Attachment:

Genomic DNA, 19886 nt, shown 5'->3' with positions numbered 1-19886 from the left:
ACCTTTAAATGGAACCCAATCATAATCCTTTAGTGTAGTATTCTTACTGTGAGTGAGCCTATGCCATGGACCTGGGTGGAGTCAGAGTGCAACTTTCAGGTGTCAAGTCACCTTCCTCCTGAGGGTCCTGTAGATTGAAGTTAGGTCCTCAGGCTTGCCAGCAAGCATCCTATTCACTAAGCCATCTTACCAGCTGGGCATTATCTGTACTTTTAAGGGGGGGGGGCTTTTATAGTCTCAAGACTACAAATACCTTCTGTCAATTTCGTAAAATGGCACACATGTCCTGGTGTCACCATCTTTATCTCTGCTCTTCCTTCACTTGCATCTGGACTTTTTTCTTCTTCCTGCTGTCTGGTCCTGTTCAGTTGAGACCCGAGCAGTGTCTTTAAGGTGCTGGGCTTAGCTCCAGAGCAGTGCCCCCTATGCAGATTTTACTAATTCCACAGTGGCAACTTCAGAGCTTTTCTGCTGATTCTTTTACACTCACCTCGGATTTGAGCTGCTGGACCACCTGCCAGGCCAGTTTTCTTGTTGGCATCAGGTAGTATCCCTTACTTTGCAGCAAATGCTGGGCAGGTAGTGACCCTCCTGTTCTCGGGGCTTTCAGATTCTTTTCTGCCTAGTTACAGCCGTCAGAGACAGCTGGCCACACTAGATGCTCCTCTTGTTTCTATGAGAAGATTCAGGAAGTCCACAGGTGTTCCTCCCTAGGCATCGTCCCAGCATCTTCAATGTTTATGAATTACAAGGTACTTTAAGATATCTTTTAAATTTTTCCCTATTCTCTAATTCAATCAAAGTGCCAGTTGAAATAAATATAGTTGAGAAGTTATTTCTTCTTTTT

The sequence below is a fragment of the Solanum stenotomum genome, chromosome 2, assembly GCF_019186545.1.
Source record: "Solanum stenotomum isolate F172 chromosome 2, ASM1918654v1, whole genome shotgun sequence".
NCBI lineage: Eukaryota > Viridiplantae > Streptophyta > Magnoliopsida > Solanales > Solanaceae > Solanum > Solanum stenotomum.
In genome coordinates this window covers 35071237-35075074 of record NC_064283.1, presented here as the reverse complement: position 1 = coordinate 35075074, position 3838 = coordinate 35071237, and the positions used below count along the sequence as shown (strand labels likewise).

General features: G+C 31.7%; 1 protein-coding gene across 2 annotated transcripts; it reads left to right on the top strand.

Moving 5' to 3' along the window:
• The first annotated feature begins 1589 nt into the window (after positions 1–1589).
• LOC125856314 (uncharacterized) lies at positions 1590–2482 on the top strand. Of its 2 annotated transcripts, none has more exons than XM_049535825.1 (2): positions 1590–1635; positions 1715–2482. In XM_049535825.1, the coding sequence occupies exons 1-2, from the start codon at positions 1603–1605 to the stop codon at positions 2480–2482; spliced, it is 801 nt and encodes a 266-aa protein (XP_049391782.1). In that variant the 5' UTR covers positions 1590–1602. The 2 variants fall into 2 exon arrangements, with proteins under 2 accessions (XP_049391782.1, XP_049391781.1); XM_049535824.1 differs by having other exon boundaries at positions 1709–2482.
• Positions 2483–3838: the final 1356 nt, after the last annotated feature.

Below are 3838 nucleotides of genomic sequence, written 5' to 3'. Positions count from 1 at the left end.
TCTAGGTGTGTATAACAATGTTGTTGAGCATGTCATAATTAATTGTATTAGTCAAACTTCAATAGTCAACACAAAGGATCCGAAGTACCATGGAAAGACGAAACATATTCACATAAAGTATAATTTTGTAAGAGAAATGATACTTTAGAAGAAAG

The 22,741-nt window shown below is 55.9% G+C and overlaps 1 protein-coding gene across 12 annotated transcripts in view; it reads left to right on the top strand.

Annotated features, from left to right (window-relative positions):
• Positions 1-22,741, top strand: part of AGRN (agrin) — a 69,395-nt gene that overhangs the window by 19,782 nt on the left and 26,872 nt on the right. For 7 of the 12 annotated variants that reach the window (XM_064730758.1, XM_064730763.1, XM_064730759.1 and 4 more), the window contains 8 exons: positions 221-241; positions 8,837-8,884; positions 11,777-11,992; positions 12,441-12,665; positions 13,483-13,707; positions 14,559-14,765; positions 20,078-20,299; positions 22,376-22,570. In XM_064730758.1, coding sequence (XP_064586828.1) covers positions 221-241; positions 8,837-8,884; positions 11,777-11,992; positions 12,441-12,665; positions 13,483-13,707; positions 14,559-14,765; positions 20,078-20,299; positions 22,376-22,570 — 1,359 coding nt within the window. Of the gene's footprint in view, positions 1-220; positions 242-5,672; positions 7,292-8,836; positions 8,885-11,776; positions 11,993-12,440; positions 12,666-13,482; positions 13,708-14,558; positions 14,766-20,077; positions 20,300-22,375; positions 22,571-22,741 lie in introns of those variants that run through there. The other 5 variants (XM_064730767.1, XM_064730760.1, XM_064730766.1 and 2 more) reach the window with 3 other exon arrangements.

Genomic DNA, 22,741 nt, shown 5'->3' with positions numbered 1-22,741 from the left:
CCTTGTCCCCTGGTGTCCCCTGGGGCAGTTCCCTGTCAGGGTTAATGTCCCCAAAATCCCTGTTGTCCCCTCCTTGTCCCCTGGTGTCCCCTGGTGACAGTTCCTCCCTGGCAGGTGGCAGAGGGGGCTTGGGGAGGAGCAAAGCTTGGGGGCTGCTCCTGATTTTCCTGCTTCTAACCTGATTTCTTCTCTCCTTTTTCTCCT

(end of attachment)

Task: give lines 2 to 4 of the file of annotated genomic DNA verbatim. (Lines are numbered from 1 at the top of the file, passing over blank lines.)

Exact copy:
ACCTTTAAATGGAACCCAATCATAATCCTTTAGTGTAGTATTCTTACTGTGAGTGAGCCTATGCCATGGACCTGGGTGGAGTCAGAGTGCAACTTTCAGGTGTCAAGTCACCTTCCTCCTGAGGGTCCTGTAGATTGAAGTTAGGTCCTCAGGCTTGCCAGCAAGCATCCTATTCACTAAGCCATCTTACCAGCTGGGCATTATCTGTACTTTTAAGGGGGGGGGGCTTTTATAGTCTCAAGACTACAAATACCTTCTGTCAATTTCGTAAAATGGCACACATGTCCTGGTGTCACCATCTTTATCTCTGCTCTTCCTTCACTTGCATCTGGACTTTTTTCTTCTTCCTGCTGTCTGGTCCTGTTCAGTTGAGACCCGAGCAGTGTCTTTAAGGTGCTGGGCTTAGCTCCAGAGCAGTGCCCCCTATGCAGATTTTACTAATTCCACAGTGGCAACTTCAGAGCTTTTCTGCTGATTCTTTTACACTCACCTCGGATTTGAGCTGCTGGACCACCTGCCAGGCCAGTTTTCTTGTTGGCATCAGGTAGTATCCCTTACTTTGCAGCAAATGCTGGGCAGGTAGTGACCCTCCTGTTCTCGGGGCTTTCAGATTCTTTTCTGCCTAGTTACAGCCGTCAGAGACAGCTGGCCACACTAGATGCTCCTCTTGTTTCTATGAGAAGATTCAGGAAGTCCACAGGTGTTCCTCCCTAGGCATCGTCCCAGCATCTTCAATGTTTATGAATTACAAGGTACTTTAAGATATCTTTTAAATTTTTCCCTATTCTCTAATTCAATCAAAGTGCCAGTTGAAATAAATATAGTTGAGAAGTTATTTCTTCTTTTT

The sequence below is a fragment of the Solanum stenotomum genome, chromosome 2, assembly GCF_019186545.1.
Source record: "Solanum stenotomum isolate F172 chromosome 2, ASM1918654v1, whole genome shotgun sequence".